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Assuming you are a superuser, create a new database:

[code]mysqladmin -p create db_name[/code]

Import data:
[code]mysql -p db_name < db_name.sql[/code]

Dump the db:

[code]mysqldump -p –opt db_name > db_name.sql[/code]

Backup!

Here’s a script called db_backup (make the file executable with chmod a+x filename):

[code]
#!/bin/bash

# vars
path=/backup
suffix=$(date +%m%d%Y)
filename=db_backup_$suffix.tar.gz
db_user=root
db_pass=

# dumb the dbs
mysqldump -u$db_user -p$db_pass –opt asterisk > $path/asterisk.sql
mysqldump -u$db_user -p$db_pass –opt gallery2 > $path/gallery2.sql
mysqldump -u$db_user -p$db_pass –opt wordpress > $path/wordpress.sql

# create an archive, cleanup
tar -P -zcf $path/$filename $path/*.sql
rm -f $path/*.sql

exit 0
[/code]

Edit the crontab with crontab -e and add the following line (which runs every day at 11 pm and logs to the file specified):

[code]
0 23 * * * /backup/db_backup.sh >> /var/log/db_backup.log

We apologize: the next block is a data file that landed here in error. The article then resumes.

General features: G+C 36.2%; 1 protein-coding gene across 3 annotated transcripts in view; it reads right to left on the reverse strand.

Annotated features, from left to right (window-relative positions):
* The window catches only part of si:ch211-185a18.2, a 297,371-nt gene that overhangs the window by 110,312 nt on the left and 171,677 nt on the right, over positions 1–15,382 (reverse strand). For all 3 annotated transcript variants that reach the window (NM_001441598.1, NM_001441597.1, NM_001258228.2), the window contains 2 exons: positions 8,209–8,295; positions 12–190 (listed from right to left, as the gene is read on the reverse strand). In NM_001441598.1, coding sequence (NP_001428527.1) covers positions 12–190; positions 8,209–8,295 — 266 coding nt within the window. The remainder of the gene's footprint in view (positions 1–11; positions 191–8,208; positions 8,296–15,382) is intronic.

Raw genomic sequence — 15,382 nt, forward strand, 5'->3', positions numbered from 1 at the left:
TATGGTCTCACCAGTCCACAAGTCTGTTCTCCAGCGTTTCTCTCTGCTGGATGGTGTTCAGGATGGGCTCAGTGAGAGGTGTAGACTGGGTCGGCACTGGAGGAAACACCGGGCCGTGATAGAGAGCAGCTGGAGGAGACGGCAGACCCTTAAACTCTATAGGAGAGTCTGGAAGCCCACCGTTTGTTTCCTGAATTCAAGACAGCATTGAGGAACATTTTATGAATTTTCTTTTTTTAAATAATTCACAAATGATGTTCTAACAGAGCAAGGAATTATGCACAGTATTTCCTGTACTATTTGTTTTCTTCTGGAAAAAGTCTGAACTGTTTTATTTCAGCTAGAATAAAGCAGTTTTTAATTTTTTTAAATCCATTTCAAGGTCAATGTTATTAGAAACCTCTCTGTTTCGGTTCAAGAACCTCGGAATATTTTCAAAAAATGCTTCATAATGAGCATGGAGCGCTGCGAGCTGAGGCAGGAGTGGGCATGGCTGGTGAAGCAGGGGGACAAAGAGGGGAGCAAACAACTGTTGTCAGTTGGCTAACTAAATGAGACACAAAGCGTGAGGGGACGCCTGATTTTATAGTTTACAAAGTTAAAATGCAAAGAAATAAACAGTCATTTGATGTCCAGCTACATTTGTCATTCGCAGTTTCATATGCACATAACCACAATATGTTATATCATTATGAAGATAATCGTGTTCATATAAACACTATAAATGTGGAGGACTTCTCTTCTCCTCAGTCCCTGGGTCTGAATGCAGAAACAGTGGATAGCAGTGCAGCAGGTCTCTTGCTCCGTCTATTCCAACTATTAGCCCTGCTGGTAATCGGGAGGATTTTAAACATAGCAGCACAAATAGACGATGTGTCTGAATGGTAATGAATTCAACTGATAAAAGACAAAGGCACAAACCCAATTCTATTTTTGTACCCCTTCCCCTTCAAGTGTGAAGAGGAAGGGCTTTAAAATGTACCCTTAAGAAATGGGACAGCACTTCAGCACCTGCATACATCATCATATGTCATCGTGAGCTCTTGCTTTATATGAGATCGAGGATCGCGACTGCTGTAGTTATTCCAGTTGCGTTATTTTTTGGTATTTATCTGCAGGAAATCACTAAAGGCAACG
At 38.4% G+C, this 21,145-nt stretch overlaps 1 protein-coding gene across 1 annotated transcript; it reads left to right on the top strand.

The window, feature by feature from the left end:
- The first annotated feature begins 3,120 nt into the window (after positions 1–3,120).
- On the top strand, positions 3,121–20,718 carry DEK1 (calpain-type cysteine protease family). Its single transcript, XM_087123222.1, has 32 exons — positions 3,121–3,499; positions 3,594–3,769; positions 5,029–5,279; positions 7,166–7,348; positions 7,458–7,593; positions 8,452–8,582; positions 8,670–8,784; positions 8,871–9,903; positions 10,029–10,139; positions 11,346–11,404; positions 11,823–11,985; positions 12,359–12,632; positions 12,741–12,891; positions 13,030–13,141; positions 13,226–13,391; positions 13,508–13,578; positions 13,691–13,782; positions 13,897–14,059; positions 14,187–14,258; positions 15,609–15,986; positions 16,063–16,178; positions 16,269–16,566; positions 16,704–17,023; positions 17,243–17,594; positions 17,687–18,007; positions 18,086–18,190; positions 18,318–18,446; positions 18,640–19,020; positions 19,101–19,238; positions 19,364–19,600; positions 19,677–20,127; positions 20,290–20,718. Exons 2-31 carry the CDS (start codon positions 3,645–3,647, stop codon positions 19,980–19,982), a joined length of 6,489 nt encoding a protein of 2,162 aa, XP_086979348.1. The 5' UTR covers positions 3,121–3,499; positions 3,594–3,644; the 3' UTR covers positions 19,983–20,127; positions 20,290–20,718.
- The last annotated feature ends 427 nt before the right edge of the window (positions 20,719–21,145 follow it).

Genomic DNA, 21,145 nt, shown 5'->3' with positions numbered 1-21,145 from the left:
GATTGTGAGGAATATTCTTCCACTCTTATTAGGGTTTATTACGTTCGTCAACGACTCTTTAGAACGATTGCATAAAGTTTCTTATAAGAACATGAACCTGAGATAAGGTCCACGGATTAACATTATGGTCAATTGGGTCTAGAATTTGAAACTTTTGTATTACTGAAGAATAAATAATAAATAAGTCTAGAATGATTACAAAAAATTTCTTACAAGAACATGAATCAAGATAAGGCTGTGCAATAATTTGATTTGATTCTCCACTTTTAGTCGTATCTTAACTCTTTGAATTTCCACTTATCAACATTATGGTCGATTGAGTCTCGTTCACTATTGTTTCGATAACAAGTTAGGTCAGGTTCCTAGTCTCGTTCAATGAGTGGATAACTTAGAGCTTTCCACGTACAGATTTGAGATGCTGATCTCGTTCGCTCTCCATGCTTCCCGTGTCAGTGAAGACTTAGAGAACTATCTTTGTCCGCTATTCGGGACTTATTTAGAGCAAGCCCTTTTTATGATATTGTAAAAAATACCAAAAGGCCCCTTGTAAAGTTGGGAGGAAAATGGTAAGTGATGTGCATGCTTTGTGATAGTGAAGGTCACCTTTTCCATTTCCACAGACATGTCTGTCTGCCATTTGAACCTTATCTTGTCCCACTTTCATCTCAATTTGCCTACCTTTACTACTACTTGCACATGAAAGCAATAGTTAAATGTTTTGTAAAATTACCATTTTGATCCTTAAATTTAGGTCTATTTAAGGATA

[/code]

Alternately you can backup all databases with one command:

[code]
mysqldump –all-databases -p > mysqlbackup.sql
[/code]

Or backup the database files directly from /var/lib/mysql/. You don’t have to be a guru to administer your databases (though some knowledge of relational databases & SQL definitely helps). PHPMyAdmin is a handy tool that you should setup if you haven’t already.

About Benjamin Perove

Ben has been associated with a broad spectrum of technologies starting from an early age, and he's contributed to the success of many businesses and enterprises professionally since 2001. Most of his time is spent building cool stuff. When he's not working, he enjoys reading, playing acoustic guitar, and being with friends. He currently resides in Medellin, Colombia.